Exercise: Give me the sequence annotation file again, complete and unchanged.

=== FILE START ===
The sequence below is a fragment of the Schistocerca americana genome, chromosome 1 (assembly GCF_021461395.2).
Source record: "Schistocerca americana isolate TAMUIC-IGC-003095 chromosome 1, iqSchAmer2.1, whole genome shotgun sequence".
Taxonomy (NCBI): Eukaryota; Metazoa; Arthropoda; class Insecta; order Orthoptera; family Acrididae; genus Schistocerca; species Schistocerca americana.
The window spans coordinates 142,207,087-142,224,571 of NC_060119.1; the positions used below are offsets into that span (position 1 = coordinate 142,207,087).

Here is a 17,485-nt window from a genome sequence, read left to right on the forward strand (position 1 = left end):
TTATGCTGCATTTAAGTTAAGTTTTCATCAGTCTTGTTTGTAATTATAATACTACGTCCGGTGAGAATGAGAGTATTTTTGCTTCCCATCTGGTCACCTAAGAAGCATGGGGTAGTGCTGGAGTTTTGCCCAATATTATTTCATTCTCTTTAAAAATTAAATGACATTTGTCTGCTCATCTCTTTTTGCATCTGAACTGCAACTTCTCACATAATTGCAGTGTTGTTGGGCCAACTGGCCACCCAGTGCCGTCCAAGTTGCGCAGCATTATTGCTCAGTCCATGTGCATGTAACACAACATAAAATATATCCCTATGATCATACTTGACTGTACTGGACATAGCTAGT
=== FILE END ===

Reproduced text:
The sequence below is a fragment of the Schistocerca americana genome, chromosome 1 (assembly GCF_021461395.2).
Source record: "Schistocerca americana isolate TAMUIC-IGC-003095 chromosome 1, iqSchAmer2.1, whole genome shotgun sequence".
Taxonomy (NCBI): Eukaryota; Metazoa; Arthropoda; class Insecta; order Orthoptera; family Acrididae; genus Schistocerca; species Schistocerca americana.
The window spans coordinates 142,207,087-142,224,571 of NC_060119.1; the positions used below are offsets into that span (position 1 = coordinate 142,207,087).

Here is a 17,485-nt window from a genome sequence, read left to right on the forward strand (position 1 = left end):
TTATGCTGCATTTAAGTTAAGTTTTCATCAGTCTTGTTTGTAATTATAATACTACGTCCGGTGAGAATGAGAGTATTTTTGCTTCCCATCTGGTCACCTAAGAAGCATGGGGTAGTGCTGGAGTTTTGCCCAATATTATTTCATTCTCTTTAAAAATTAAATGACATTTGTCTGCTCATCTCTTTTTGCATCTGAACTGCAACTTCTCACATAATTGCAGTGTTGTTGGGCCAACTGGCCACCCAGTGCCGTCCAAGTTGCGCAGCATTATTGCTCAGTCCATGTGCATGTAACACAACATAAAATATATCCCTATGATCATACTTGACTGTACTGGACATAGCTAGT